MELBOURNE – R2.65-million is perhaps a bit more than you’d expect to pay for a Ford Ranger, but the H2X Warrego Ute is no ordinary bakkie.
It is the creation of Australian start-up H2X and although it’s based around the basic platform and shell of the Ford Ranger, the Warrego Ute has a completely unique hydrogen fuel cell powertrain.
Set to be a global offering, the H2X Warrego will be fully revealed in November this year, before going on sale in April 2022. Base models reportedly sell for 189’000 Australian dollars (R2-million) while flagships will stretch to $250,000 (R2.65-million).
Although the vehicle is dependent on hydrogen refuelling infrastructure (which is sorely lacking in many countries, such as South Africa), owners can look forward to a range of 500km between refuels. And unlike electric cars, with their extensive recharge waiting periods, hydrogen cars can be refuelled in just 3 to 5 minutes. The fuel cell uses a chemical reaction to convert the hydrogen into electricity.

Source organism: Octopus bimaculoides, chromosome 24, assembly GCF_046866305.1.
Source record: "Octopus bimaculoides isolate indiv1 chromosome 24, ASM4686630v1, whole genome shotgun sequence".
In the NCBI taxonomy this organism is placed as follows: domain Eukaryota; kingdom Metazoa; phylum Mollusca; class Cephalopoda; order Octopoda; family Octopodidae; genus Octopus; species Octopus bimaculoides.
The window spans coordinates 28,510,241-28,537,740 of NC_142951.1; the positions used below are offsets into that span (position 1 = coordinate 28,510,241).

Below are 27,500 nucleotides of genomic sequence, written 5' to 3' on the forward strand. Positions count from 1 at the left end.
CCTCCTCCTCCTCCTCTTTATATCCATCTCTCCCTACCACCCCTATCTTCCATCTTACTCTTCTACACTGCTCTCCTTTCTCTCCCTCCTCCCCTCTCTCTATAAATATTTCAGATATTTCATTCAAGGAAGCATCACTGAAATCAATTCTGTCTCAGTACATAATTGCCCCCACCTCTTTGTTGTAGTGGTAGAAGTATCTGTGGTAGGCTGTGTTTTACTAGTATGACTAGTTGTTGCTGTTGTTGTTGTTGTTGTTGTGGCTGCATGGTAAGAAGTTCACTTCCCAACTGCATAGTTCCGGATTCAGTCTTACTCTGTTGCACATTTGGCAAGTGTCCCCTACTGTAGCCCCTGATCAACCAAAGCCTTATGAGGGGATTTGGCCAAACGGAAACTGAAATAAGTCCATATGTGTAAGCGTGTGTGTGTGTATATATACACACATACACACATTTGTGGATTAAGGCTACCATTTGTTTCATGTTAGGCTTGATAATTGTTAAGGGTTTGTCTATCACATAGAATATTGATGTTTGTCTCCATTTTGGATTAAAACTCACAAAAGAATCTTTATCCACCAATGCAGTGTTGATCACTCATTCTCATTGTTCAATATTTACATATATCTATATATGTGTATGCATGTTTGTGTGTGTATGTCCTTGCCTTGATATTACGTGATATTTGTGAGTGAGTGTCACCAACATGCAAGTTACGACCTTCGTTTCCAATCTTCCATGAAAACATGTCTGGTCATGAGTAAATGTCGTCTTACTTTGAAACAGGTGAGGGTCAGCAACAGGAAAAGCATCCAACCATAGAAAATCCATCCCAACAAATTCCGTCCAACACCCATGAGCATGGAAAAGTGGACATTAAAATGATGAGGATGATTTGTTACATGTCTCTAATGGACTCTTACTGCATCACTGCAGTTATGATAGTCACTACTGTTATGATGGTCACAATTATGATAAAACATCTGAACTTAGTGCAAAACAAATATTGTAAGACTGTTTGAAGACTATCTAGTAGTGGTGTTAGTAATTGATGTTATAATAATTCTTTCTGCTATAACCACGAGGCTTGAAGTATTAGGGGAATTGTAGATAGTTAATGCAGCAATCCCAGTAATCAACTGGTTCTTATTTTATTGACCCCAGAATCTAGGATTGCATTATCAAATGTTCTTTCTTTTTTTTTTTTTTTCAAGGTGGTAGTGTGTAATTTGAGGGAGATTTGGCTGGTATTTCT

The H2X Warrego is powered by a 200kW electric motor, fed by fuel cells that are available in 66kW and 90kW guises, and super capacitor units are also available, the company says.
H2X says the Warrego will offer a one-tonne payload and a towing capacity of 2.5-tonnes.
With this solution, H2X wants to dispel the notion that ‘green’ solutions can’t compete with diesel when it comes to practicality of use. “We believe we are the first Australian company to produce a commercially viable vehicle to meet those demands,” said company founder Brendan Norman.
H2X says there has been huge global demand for its new fuel cell bakkie, which reportedly attracted $50 million worth of order requests in just four days after the order books were opened in early September. H2X says the interested buyers are a combination of private buyers as well as energy companies.
And the Warrego Ute is just the beginning, with H2X planning to roll out a whole range of fuel cell electric vehicles over the next two years.
There’s no word, at this stage, on whether any of the H2X vehicles will ever be launched in South Africa, but given the lack of refuelling infrastructure, it would seem unlikely.